Since 1984, The National Parent Teacher Association has celebrated teachers around the nation during National Teacher Appreciation Week, a week long celebration that takes place in May.
Many of us have a memorable teacher who inspired us and changed our life. Nichole Henley, 3rd grade teacher, leader of Multi-Tiered Systems of Support (MTSS) at William Penn Elementary School #49, and recently voted Teacher of the Year, was not only inspired by former teachers, but was led to join the teaching profession because of their impact on her life.
When I sit and think about who had the most impact on my life, it was undoubtedly all of my African American teachers. I did not have many. In fact, I can count them on one hand and have a finger leftover – Ms. Cook in kindergarten, Ms. Smith in 4th grade, Ms. Wilbur in 7th and 8th grade, and Professor Cromwell in the Telecommunications Department at Ohio University.
They were impactful because they made me feel comfortable and pushed me to my fullest potential. They never singled me out. They taught me there is a time and place for slang and a time and place for using proper English. They made me comfortable being an African American. Ms. Smith, my 4th grade teacher, wore her hair curly. Even though people talked about her hair, she exuded confidence and did not let it bother her. It’s part of the reason, I have confidence to wear my hair natural today.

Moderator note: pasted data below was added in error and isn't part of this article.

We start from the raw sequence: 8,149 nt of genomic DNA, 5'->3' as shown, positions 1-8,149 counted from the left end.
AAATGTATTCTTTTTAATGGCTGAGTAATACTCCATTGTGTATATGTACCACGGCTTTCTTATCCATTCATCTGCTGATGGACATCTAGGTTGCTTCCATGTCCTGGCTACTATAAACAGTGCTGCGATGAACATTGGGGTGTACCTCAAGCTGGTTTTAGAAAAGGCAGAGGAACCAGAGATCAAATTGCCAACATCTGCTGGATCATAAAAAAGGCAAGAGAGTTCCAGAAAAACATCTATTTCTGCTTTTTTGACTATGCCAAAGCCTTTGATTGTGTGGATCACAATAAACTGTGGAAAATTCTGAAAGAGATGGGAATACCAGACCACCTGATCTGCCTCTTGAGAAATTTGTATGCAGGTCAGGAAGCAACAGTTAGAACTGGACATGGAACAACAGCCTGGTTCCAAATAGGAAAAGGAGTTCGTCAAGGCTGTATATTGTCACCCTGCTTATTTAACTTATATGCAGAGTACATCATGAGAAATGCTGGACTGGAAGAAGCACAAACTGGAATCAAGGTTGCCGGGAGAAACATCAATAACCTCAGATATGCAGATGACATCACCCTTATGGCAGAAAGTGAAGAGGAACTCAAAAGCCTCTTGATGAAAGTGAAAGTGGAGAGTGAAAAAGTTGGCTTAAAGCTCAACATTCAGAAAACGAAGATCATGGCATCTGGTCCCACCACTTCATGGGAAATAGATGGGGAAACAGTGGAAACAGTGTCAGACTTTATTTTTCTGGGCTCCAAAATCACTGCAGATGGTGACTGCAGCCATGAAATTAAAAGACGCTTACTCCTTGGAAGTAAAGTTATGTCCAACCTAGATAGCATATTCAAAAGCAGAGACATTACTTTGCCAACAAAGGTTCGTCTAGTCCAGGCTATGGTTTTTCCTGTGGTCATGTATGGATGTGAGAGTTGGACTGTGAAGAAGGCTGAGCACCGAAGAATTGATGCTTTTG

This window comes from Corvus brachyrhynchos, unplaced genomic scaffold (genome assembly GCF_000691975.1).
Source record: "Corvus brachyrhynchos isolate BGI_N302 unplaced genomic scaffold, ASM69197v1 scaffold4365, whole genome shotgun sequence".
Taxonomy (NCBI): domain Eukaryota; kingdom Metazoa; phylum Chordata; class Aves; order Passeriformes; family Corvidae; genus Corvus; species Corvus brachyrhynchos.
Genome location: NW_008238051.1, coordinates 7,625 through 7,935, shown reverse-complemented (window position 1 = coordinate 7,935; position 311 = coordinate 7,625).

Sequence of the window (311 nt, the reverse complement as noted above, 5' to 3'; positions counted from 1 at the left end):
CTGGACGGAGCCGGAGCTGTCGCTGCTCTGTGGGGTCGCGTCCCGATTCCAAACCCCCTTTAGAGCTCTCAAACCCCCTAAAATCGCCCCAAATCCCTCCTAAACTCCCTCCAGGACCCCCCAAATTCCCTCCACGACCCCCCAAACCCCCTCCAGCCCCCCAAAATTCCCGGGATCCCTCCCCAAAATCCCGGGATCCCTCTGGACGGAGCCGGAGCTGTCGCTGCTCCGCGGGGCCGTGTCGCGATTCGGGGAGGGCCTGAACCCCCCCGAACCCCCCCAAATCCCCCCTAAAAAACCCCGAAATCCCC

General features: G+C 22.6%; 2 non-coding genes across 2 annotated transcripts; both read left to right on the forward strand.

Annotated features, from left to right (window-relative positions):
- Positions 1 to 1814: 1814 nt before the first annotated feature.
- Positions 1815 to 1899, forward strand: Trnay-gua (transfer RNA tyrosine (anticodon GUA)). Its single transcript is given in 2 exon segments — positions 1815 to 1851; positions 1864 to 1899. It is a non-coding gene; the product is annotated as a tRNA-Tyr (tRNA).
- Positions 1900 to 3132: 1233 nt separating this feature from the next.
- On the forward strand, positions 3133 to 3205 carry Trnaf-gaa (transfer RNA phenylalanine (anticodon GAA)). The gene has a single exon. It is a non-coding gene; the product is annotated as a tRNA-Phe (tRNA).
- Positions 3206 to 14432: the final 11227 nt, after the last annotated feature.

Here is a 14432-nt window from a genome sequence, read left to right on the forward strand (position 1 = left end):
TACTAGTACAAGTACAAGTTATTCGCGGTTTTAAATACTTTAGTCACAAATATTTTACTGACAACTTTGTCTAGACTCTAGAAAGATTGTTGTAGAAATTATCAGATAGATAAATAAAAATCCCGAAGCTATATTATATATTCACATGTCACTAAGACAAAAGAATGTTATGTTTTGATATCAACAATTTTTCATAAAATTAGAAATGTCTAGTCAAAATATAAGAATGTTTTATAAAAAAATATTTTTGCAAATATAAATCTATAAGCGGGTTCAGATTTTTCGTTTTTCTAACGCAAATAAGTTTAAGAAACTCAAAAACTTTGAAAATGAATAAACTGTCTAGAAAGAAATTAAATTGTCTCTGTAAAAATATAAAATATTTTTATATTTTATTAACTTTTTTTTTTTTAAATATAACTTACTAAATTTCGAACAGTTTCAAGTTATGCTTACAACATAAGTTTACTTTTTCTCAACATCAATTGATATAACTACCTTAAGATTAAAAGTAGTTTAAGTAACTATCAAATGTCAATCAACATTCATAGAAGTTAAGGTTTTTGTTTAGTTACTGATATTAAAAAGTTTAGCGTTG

Ms. Wilbur, who taught me in 7th & 8th grade, was sure I was going to become a teacher one day, but I fought against it. I earned a degree in communications and pursued another career first. After having my son and seeing how my younger sisters struggled in school, I decided to pursue a master’s degree in education. I wanted to become a teacher and make an impact in students’ lives, especially for those students who look like me.
Seeing professionals that looked like me and talked like me allowed me to believe I could make the same impact on others. They had a certain mindset that made me believe I am somebody and I could achieve great feats. They held the bar high and continually pushed me to reach it. I find myself building the same confidence in my students each day.
I wonder where my black teachers are now. I wish I could let them know I followed in their footsteps and propel their subtle messages of excellence and acceptance forward. Most of all I want to say, “THANK YOU!”